On December 18th, 2014, Industry Minister James Moore announced a number of measures concerning spectrum for mobile communications in Canada. In fact, there were six different initiatives announced that are slated to take place during 2015. Not all spectrum is created equal though, so CSPR offers some context for the individual announcements.
Here’s the first two on AWS-3 and 600 MHz.
Canada’s AWS-3 spectrum auction is now scheduled to begin on March 3, 2015. The US completed their AWS-3 auction on January 29, 2015, raising a massive $45 billion in total bids, but there are significant differences between the two. Industry Canada has reserved 30MHz (block GHI, 15x15MHz) for “operating new entrants“, with 20MHz (blocks J1 & J2, 5x5MHz) open to all bidders. This policy is known as a ‘set aside’, which can be used to favour different carriers. (In 2008’s AWS auction, a set aside was used to encourage new market entrants. The AWS-3 set aside is designed to increase competition by allowing current “new entrants” to acquire more spectrum at lower prices.)
The Canadian band plan differs from the FCC’s band plan, which had no set asides. The US auctioned the G, H, and I blocks separately as 5x5MHz blocks and combined the J block (10x10MHz). Their auction also included two unpaired blocks (a 5MHz and 10MHz block) that Industry Canada is not auctioning at this time.
Canadian AWS-3 Band Plan
These differences mean that Canada will not receive relatively comparable auction prices. In addition, since some the licence areas do not have an operating new entrant there will be a number of licences left unawarded. Industry Canada has proposed a future consultation process to determine how to deal with any unawarded licences.
In 2014, Industry Canada auctioned off spectrum in the 700 MHz band as part of the Digital Dividend. This spectrum had previously been allocated for over-the-air (OTA) television broadcast but the switch to digital broadcasting allowed television stations to transmit TV signals more efficiently, resulting in ‘leftover’ spectrum that was re-allocated for mobile communications. With Cisco reporting Canada’s mobile data traffic increased 59% in 2014, the spectrum reserved for OTA television has growing value. Exact numbers are unavailable but less than 10% of Canadians receive their television via an antenna.
The CRTC recently affirmed their commitment to OTA, noting its importance to the Canadian broadcasting system — to local and Canadian programming, in particular — but they also recognized “that in light of changing technology and new platforms for broadcasting, reliance on over-the-air television reception may diminish in the future.” Industry Canada is launching a consultation as part of its decision-making process on a possible reallocation of the 600 MHz band from OTA to mobile. Perhaps the most important aspect of the consultation for Industry Canada is how closely we should align with US efforts in the band.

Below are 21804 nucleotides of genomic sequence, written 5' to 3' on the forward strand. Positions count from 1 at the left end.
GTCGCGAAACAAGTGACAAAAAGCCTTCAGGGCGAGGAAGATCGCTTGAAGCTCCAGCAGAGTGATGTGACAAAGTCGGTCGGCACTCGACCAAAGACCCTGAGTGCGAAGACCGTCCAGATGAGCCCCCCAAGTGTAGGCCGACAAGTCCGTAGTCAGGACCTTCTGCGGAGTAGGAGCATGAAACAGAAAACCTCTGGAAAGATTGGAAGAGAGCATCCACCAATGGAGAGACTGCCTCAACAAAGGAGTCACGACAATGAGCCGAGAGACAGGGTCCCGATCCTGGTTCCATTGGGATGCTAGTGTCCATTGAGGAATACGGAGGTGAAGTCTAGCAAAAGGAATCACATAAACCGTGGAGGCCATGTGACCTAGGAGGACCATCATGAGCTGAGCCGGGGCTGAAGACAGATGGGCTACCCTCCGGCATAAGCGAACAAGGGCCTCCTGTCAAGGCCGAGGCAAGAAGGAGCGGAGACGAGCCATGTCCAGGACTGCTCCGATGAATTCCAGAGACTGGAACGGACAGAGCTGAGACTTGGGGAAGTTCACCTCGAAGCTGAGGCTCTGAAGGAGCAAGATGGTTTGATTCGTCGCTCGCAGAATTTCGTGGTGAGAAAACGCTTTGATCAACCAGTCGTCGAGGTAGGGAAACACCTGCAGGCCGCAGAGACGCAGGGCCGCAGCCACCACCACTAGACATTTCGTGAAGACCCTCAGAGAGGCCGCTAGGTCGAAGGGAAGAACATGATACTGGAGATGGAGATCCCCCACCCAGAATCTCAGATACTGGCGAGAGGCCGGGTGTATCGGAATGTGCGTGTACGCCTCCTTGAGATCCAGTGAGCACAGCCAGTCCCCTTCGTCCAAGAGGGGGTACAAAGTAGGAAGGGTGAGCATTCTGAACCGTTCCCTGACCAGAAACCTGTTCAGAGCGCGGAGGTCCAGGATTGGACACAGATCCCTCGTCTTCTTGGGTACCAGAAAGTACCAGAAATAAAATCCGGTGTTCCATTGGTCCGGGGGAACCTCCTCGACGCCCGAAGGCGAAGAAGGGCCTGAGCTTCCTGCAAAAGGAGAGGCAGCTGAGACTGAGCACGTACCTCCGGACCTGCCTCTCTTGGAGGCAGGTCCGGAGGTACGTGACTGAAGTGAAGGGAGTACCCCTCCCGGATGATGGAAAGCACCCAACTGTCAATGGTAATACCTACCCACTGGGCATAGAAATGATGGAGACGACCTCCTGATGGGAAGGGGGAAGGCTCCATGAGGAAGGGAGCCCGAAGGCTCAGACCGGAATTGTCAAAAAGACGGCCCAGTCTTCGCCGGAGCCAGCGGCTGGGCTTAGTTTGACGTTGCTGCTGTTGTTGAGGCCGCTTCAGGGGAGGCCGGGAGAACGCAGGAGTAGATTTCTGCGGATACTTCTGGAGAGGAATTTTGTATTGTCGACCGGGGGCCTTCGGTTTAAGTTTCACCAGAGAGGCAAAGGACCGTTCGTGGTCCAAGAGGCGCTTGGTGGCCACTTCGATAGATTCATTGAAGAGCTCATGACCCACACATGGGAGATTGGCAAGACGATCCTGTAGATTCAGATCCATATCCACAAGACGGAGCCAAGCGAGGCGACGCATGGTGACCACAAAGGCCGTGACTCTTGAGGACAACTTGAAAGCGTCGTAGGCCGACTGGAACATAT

Unlike typical spectrum reallocations, the FCC is planning an ‘incentive auction‘ for the 600 MHz band that would, in fact, be two simultaneous auctions. Television broadcasters will participate in a reverse auction to determine at what price, if any, they would be willing to voluntarily return their broadcast licence to the FCC. Carriers will be participating in a forward auction to indicate what price they would be willing to pay for a mobile licence in the band. Broadcasters have other options besides simply returning their licence, such as bidding to move to an OTA channel lower on the dial or sharing a channel through signal duplexing. As one might imagine, it will be a very complex process.
Proposed 600 MHz Band Plan Options
The FCC 600 MHz incentive auctions will not take place prior to 2016 and many details are still to be determined. Between 20 and 120 MHz could repurposed for commercial mobile but the final amount will not be known until after the auction. The FCC and Industry Canada will work together to minimize/eliminate potential cross-border interference but to allow for the most efficient reallocation — protecting all broadcasters who want to retain their OTA licences while maximizing the amount of spectrum for commercial mobile — it would be best for both countries to conduct a joint repacking process.